University of Nevada Cooperative Extension conducted a field study during the winter of 2005-2006. The purpose of the study was to sample refrigerators being used by western livestock operations to evaluate the suitability and effectiveness of these vaccine storage facilities. In October of 2005, 24 maximum/minimum recordable thermometers were placed in 20 ranching operations and in four feed store refrigerators. In June of 2006 these same thermometers were read for minimum and maximum temperatures recorded during that time period.

Twenty-five percent of producer refrigerators failed to maintain vaccines in the safe range. Three of the five failed producers' refrigerators actually froze vaccines to ten degrees Fahrenheit for an extended period of time. All five failed producers' refrigerators froze as well as heated vaccines to unsafe levels. In all cases, feed store refrigerators maintained adequate temperatures during the entire period.

Even if you purchase a good refrigerator for the barn, an extended subzero cold spell will freeze everything if the unit is not stored in a heated room. Turning the refrigerator off will do no good. If the ambient outside temperature is zero degrees for an extended period of time the refrigerator will not maintain temperatures within the safe range. A refrigerator door that is seldom opened will creep down in temperature just like a refrigerator door that is continually opened the temperature will creep up. Vaccines stored on the door will be warmer and vaccines near the freezer compartment will be colder.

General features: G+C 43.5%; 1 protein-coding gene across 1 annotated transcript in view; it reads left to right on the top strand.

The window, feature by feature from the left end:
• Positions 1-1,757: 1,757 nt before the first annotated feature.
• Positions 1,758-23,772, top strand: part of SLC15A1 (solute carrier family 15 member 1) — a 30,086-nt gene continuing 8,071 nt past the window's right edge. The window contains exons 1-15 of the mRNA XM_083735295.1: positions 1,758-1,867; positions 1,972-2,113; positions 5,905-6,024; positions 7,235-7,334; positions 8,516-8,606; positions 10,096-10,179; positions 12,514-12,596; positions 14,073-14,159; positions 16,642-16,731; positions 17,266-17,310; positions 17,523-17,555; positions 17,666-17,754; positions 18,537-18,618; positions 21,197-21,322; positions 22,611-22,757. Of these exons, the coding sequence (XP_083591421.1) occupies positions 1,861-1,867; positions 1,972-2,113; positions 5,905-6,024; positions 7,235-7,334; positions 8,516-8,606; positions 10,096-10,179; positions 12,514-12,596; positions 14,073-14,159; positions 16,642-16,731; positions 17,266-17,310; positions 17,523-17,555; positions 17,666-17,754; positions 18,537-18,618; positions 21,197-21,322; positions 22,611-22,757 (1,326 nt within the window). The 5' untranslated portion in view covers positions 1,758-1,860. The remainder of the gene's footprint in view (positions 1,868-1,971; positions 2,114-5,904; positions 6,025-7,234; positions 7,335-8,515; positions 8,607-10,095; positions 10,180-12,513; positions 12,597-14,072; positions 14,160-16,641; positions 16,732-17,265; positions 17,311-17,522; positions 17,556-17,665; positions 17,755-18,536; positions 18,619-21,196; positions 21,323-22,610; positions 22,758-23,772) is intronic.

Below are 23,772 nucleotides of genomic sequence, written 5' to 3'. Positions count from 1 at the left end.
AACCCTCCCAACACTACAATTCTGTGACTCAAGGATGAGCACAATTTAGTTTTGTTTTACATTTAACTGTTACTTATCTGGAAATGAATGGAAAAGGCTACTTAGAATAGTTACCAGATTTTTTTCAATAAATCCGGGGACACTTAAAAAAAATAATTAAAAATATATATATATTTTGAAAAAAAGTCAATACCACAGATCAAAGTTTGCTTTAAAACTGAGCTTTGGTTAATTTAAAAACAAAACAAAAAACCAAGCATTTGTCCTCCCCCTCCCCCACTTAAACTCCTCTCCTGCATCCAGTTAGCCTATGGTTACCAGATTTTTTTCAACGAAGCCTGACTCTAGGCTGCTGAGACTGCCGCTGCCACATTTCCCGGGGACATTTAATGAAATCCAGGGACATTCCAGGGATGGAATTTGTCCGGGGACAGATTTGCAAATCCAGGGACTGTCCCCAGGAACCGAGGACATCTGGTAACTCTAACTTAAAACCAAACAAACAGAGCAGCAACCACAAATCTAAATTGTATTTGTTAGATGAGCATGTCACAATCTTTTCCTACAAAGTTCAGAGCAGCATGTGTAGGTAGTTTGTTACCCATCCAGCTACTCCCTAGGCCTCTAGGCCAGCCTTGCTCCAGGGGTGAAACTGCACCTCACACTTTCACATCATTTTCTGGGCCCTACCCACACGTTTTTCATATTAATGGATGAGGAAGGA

A good refrigerator stored in an environmentally controlled room is a must. Freezers placed in out buildings need to be monitored because the outside temperature, whether up or down, will have a profound effect on the refrigerator. If refrigerators are not monitored, left over vaccines stored in the fall may appear to be normal in the spring however; these vaccines may have been frozen for an extended period of time during the cold winter months.

It is the author's suggestion that every vaccine refrigerator have a recordable minimum/maximum thermometer placed in a visible area within the unit. The refrigerator and thermometer should be monitored on a frequent basis. Additionally, only enough vaccine should be purchased for operations' immediate needs. Feed store and pharmaceutical companies can do a better job of storage and handling of vaccines than most ranching operations. This is going to require advanced planning and ordering of vaccines.

The bottom line is MANAGEMENT and paying attention. We can vaccinate cattle but we cannot get cattle to mount an immune response to vaccine that is not good. If your refrigerator is not a reliable one do not trust it with your vaccines. That is the same as trusting it with the health of your cattle.

Perhaps a more concerted effort to care for your pharmaceutical products would be warranted. The purchase of a $14.00 thermometer which records minimum and maximum temperatures and a close monitoring program will pay big dividends. We must change our mind set of just getting the job done to did we do the job right?

November 2006